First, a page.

After President Trump’s COVID-19 diagnosis was revealed October 2, Joe Biden’s campaign swiftly pulled down all of the attack ads it had placed on Facebook.
Trump’s campaign didn’t follow suit — a Syracuse University data project reveals Trump’s campaign deploying attack ads at relatively steady rates before and after the diagnosis.
“If the rule is that you don’t attack the guy in the hospital, why would the President pull down his own ads?” Trump campaign spokesperson Tim Murtaugh said in an email Tuesday to CBS News.
The Illuminating Project at Syracuse University’s School of Information Studies uses a combination of human review and machine learning to analyze campaign ads on Facebook. It evaluates ads as “civil” or “uncivil” in tone, and separately at the message being conveyed – is it an “attack ad,” for example, or advocating for an issue.
In the three days before the president’s diagnosis, the Syracuse project rated roughly 2% of Biden’s ads as uncivil in tone, compared to between 3% and 10% for Mr. Trump’s. None of Biden’s ads were uncivil beginning on Friday, October 2 – the Trump campaign’s uncivil ads spiked on that same day – to nearly 25% of all his campaign’s Facebook ads. That proportion dropped over the weekend, but remained higher than earlier in the week.
A somewhat similar pattern held true for attack ads, which are focused on criticizing an opponent or other figure, regardless of whether they are “using insulting (uncivil) language,” according to Brian McKernan, an assistant professor at Syracuse.
Biden’s campaign produced a spike in attack ads — nearly 60% of those placed — on September 30, the day after the first presidential debate. They dropped to just over 4% on October 2 and disappeared after that.
Video: Trump and Biden campaigns take different approaches following president’s diagnosis (CBS News)
Trump’s attack ads peaked for the week on October 1 at nearly 64% of all Facebook placements, but otherwise remained nearly level, ranging between 34% and 44%.
“The thing is that Biden throughout the campaign is usually way more civil than uncivil,” McKernan said, noting that on most days about 90% of Biden’s ads are rated civil.
The campaign resumed posting attack ads after Mr. Trump concluded his hospitalization at the Walter Reed National Military Medical Center. The Biden campaign did not reply to an email seeking comment.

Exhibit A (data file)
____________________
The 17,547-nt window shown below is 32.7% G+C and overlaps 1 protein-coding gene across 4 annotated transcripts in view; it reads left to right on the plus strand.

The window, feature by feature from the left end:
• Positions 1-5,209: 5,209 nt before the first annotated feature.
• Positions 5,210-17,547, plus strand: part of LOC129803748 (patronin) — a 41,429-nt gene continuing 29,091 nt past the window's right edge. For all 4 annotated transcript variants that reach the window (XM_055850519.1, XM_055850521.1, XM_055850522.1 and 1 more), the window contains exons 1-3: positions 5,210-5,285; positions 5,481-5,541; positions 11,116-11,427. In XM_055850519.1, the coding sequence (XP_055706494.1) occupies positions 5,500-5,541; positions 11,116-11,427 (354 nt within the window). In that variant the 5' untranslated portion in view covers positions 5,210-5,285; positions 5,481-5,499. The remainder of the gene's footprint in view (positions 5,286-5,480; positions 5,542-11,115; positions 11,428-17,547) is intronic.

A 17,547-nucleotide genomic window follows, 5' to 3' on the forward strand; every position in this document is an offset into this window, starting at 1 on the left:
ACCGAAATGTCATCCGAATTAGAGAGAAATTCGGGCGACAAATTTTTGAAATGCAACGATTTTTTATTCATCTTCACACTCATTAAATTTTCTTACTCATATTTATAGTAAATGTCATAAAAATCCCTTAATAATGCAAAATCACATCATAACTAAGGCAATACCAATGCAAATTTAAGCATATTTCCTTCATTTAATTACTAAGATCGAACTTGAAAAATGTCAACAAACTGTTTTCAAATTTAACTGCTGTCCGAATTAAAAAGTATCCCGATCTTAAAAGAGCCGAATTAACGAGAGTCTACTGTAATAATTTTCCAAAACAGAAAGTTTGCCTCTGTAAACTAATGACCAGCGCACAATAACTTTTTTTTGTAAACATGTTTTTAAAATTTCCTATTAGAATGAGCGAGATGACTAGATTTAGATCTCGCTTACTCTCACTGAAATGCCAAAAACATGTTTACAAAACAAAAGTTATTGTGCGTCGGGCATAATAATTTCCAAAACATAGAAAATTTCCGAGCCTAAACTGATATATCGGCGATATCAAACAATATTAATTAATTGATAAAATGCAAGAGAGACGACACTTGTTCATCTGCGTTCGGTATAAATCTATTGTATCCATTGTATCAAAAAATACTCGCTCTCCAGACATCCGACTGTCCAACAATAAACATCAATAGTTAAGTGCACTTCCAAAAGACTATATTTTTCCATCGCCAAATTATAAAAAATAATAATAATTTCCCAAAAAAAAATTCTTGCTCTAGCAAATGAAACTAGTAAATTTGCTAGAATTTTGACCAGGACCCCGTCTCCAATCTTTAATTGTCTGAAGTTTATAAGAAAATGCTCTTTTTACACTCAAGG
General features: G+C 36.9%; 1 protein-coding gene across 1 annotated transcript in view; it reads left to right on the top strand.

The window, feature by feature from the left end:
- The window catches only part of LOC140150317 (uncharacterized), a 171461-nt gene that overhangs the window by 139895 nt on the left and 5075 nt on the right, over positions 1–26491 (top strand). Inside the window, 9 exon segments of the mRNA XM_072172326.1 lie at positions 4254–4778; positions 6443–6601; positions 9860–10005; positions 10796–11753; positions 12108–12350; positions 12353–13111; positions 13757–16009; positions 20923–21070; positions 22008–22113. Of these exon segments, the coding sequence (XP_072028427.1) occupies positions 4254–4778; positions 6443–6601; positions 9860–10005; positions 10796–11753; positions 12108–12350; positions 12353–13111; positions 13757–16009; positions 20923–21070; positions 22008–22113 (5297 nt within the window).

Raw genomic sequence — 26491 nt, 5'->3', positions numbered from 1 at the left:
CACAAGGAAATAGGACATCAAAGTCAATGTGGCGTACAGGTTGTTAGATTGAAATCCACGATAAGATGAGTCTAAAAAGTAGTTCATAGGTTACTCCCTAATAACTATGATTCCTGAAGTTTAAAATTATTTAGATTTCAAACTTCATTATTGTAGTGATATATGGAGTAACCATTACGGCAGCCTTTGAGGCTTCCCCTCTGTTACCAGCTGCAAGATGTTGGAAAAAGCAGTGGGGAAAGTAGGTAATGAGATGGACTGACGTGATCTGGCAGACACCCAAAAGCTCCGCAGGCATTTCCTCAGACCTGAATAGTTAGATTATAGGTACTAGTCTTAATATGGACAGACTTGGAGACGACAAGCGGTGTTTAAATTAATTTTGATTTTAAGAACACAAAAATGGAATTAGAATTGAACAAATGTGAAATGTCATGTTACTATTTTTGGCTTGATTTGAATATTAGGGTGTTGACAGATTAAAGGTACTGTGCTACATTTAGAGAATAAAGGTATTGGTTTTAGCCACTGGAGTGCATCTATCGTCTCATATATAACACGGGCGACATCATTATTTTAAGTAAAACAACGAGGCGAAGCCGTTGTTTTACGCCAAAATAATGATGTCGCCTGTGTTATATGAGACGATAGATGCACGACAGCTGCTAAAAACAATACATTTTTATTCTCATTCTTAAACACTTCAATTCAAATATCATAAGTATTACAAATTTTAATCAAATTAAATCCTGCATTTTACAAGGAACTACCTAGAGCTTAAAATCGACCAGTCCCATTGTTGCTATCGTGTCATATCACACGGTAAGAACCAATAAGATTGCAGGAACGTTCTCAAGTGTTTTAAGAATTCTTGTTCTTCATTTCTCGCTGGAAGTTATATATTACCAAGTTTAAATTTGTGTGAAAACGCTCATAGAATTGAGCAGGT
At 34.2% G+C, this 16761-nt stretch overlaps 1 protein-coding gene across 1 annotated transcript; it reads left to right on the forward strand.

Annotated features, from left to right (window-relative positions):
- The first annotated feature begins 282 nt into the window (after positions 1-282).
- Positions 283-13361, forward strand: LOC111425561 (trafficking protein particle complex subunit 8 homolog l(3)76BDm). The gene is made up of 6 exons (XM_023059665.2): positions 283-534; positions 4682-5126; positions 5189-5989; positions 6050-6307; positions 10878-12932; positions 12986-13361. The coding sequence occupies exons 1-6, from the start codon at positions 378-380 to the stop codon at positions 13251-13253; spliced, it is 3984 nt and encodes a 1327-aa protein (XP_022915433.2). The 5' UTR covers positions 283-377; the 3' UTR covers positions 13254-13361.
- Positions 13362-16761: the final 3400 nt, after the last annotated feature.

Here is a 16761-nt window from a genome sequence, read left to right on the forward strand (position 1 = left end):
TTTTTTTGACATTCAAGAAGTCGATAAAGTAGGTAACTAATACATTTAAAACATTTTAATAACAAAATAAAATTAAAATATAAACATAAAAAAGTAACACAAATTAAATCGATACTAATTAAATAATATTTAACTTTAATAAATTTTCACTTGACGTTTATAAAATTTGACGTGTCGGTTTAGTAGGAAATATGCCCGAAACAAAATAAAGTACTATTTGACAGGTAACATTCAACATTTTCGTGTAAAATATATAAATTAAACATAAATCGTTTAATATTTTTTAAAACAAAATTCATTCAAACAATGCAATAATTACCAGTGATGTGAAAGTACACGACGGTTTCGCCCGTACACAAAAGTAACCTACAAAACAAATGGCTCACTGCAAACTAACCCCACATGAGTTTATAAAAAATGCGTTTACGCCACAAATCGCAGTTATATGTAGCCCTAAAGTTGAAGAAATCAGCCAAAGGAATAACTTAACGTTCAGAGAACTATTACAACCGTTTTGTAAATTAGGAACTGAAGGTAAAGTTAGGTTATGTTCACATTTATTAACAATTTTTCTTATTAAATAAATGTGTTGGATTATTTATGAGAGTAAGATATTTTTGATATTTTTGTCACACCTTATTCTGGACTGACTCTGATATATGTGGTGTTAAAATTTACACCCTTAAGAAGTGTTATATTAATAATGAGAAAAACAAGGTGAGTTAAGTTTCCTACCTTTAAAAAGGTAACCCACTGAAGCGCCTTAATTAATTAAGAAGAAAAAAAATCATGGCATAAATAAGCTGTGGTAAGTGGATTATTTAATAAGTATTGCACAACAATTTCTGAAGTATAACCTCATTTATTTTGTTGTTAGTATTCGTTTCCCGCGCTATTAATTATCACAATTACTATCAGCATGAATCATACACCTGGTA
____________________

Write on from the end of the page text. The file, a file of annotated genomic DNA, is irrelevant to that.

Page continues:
A two-week snapshot shows the Trump campaign consistently devoting a higher proportion of its Facebook ad spending on ads rated uncivil.
The Trump campaign also outpaced Biden on the proportion of its Facebook budget used for attack ad spending in 10 of the 14 days preceding the end of his hospitalization.
During the president’s hospital stay, he wasn’t only on the attack. His campaign ads also included some that highlighted his hospital stay. These were classified as civil in tone, with a message type called “persona,” meaning it focuses on the candidate’s “character, personality, style and/or values.”
That Mr. Trump, the incumbent, is more reliant on attacks than his challenger is one of the many reasons that the 2020 campaign season is unique, according to University of Michigan professor Stuart Soroka.
“It’s a little bit of an outlier because normally the incumbent is getting attacked more than they are doing the attacking, typically across political campaigns, not just in the U.S. but elsewhere. The incumbent is defending their record, the challenger is attacking their record, so this is one of many ways in which the Trump campaign is anomalous,” said Soroka, author of the book, “Negativity in Democratic Politics: Causes and Consequences.”
He added that the pandemic and other factors adding to uncertainty may also be impacting the effectiveness of negative advertising during this campaign season, in a way that could benefit Biden. Soroka said one reason negative advertising is often effective is that it stands out in an overall “information environment that is positive.” But amid a pandemic, social unrest and a recession, “We’re in a negative information environment right now, not just related to the campaign, but the world generally.”
“And that might mean that negative information stands out less. What might start standing out to us is positive information,” Soroka said.